If you’re spending time in the outdoors, having a fire is useful for many reasons: for heat, for cooking, for boiling drinking water, for drying off, for drying clothing, for light, for keeping wild animals away and even as a signal if you are lost and need to be rescued.
“Nothing will improve your morale more than successfully conjuring a fire out of the resources around you,” says Bear. “It will warm you, help feed you and may ultimately save you. Become a master of fire making; it is one of life’s key skills.”
There are lots of great ways to set up a campfire, especially if you have the right materials like dry wood, kindling and matches. But even if you don’t, all hope is not lost. Bear says the secret ingredient to lighting a fire is patience. “You should be able to produce fire under all but the most extreme circumstances,” says Bear. “The secret is preparation.”
1. Find a location
Look for somewhere away from strong wind, such as a boulder, a bank of earth or a tree trunk. If there’s nothing naturally occurring that could serve as a wind block, dig a trench. If you need the fire to keep you warm, build it near your shelter but not so close that an ember might blow on your things. Clear an area of ground and build a platform of stones or small logs to serve as the base.
2. Prepare the materials
You’ll need tinder, kindling, and fuel. For tinder, look above the ground for the driest material. Small twigs are ideal, or fluffy material such as dry moss, dry grass and pine needles. They should be made as tiny as possible—sticks of wood should be cut down or broken to the size of a toothpick. You can also use manmade things like newspaper, cotton balls or tampons as tinder in a pinch.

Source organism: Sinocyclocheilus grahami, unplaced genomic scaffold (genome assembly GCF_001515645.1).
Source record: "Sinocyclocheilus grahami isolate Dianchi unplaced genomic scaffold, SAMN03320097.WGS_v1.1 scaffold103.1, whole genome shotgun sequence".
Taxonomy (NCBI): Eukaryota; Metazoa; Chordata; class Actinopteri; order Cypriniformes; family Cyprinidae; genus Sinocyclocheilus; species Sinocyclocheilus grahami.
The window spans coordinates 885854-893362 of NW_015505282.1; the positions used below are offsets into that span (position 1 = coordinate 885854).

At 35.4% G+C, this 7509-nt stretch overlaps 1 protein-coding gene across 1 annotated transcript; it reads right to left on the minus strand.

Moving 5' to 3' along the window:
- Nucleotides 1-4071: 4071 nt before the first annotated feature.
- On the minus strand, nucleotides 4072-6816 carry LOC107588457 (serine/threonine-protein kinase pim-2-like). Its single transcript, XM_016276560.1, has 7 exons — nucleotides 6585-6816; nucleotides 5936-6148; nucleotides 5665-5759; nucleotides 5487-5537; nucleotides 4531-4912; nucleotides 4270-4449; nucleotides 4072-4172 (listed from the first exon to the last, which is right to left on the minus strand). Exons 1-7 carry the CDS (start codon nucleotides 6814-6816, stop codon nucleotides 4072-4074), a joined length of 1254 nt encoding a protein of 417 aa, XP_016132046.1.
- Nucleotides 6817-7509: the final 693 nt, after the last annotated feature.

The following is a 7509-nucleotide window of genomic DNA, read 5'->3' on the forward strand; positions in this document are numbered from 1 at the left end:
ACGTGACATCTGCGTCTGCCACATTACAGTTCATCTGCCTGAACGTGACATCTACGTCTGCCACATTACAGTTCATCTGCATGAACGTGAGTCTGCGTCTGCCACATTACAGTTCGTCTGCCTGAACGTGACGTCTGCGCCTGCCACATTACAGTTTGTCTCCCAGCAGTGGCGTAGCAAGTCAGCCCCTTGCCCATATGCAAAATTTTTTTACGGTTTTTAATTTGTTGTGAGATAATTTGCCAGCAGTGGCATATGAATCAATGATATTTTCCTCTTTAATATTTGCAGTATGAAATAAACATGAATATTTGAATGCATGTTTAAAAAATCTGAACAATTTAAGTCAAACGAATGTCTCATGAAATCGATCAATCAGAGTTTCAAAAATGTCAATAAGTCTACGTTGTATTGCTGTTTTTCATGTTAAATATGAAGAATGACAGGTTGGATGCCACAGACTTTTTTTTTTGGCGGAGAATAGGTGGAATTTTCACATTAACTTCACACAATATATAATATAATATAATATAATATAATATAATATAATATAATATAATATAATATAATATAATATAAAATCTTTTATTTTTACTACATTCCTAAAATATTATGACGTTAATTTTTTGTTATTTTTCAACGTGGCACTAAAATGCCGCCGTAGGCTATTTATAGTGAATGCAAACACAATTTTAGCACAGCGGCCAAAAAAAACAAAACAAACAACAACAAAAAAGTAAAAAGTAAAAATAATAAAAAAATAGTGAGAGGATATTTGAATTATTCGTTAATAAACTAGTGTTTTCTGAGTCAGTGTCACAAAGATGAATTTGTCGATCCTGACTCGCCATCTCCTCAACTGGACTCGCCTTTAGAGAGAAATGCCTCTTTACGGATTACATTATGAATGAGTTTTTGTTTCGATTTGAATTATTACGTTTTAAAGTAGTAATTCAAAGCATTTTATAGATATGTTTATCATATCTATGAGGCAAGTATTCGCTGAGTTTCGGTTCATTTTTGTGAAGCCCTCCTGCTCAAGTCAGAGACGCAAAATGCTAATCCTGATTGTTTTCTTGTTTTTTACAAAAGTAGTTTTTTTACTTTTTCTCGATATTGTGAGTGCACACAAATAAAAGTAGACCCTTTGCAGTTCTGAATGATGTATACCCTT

Kindling is the next material, and should be larger in size than the tinder but not so large as to stifle a nascent flame. Branches from dead evergreen trees are great for this.
Fuel is the last thing you will add, and this is what will keep the fire going. This is usually wood, though take care to add each log one at a time, as different wood has different properties and burns at faster or slower rates. Dried animal dung also makes good fuel.
If you don’t have any of the above materials, try improvising with what you have. Bear once lit hand sanitizer to cook a meal while filming Wild Adventure Specials.
3. Produce a spark
If you don’t have matches, a lighter or a flint and steel, you will need to create a spark from friction. This could be with the drill-and-bow method, where you rotate a spindle, like you would a drill bit, into a base plate of wood. The friction will eventually generate enough heat to produce embers from which you can light your tinder.
More from Bear Grylls:
- How to Make a Toothbrush in the Wild
- Driving in the Snow
- How to Build Shelter in a Forest
- How to Survive Sub-Zero Temperatures
- What to do If You’re Bitten by a Snake
- How to Navigate Without a Compass
- How to Deal with Injuries in Survival Situations
- How to Find Water in the Mountains
- Making Shelter in the Snow
- Priorities of Survival